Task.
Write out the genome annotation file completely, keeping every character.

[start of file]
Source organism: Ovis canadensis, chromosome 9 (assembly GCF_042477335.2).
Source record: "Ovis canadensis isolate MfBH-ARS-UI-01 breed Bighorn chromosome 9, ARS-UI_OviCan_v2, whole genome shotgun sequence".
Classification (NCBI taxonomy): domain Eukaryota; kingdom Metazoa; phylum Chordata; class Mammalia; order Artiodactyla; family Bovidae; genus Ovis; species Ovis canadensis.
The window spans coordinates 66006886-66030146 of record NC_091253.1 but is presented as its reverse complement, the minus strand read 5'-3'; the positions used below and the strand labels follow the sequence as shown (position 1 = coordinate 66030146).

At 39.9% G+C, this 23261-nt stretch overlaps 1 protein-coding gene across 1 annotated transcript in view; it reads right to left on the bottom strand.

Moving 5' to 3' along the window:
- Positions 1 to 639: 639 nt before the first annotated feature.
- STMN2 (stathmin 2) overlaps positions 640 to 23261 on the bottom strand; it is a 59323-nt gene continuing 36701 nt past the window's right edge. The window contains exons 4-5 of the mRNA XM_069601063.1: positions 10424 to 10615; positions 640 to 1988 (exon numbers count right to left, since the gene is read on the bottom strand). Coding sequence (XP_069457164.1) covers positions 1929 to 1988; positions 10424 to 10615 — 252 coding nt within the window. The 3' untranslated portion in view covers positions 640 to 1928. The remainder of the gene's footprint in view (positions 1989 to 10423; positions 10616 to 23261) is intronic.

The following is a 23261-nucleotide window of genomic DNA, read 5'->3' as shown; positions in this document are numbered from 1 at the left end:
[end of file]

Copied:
Source organism: Ovis canadensis, chromosome 9 (assembly GCF_042477335.2).
Source record: "Ovis canadensis isolate MfBH-ARS-UI-01 breed Bighorn chromosome 9, ARS-UI_OviCan_v2, whole genome shotgun sequence".
Classification (NCBI taxonomy): domain Eukaryota; kingdom Metazoa; phylum Chordata; class Mammalia; order Artiodactyla; family Bovidae; genus Ovis; species Ovis canadensis.
The window spans coordinates 66006886-66030146 of record NC_091253.1 but is presented as its reverse complement, the minus strand read 5'-3'; the positions used below and the strand labels follow the sequence as shown (position 1 = coordinate 66030146).

At 39.9% G+C, this 23261-nt stretch overlaps 1 protein-coding gene across 1 annotated transcript in view; it reads right to left on the bottom strand.

Moving 5' to 3' along the window:
- Positions 1 to 639: 639 nt before the first annotated feature.
- STMN2 (stathmin 2) overlaps positions 640 to 23261 on the bottom strand; it is a 59323-nt gene continuing 36701 nt past the window's right edge. The window contains exons 4-5 of the mRNA XM_069601063.1: positions 10424 to 10615; positions 640 to 1988 (exon numbers count right to left, since the gene is read on the bottom strand). Coding sequence (XP_069457164.1) covers positions 1929 to 1988; positions 10424 to 10615 — 252 coding nt within the window. The 3' untranslated portion in view covers positions 640 to 1928. The remainder of the gene's footprint in view (positions 1989 to 10423; positions 10616 to 23261) is intronic.

The following is a 23261-nucleotide window of genomic DNA, read 5'->3' as shown; positions in this document are numbered from 1 at the left end: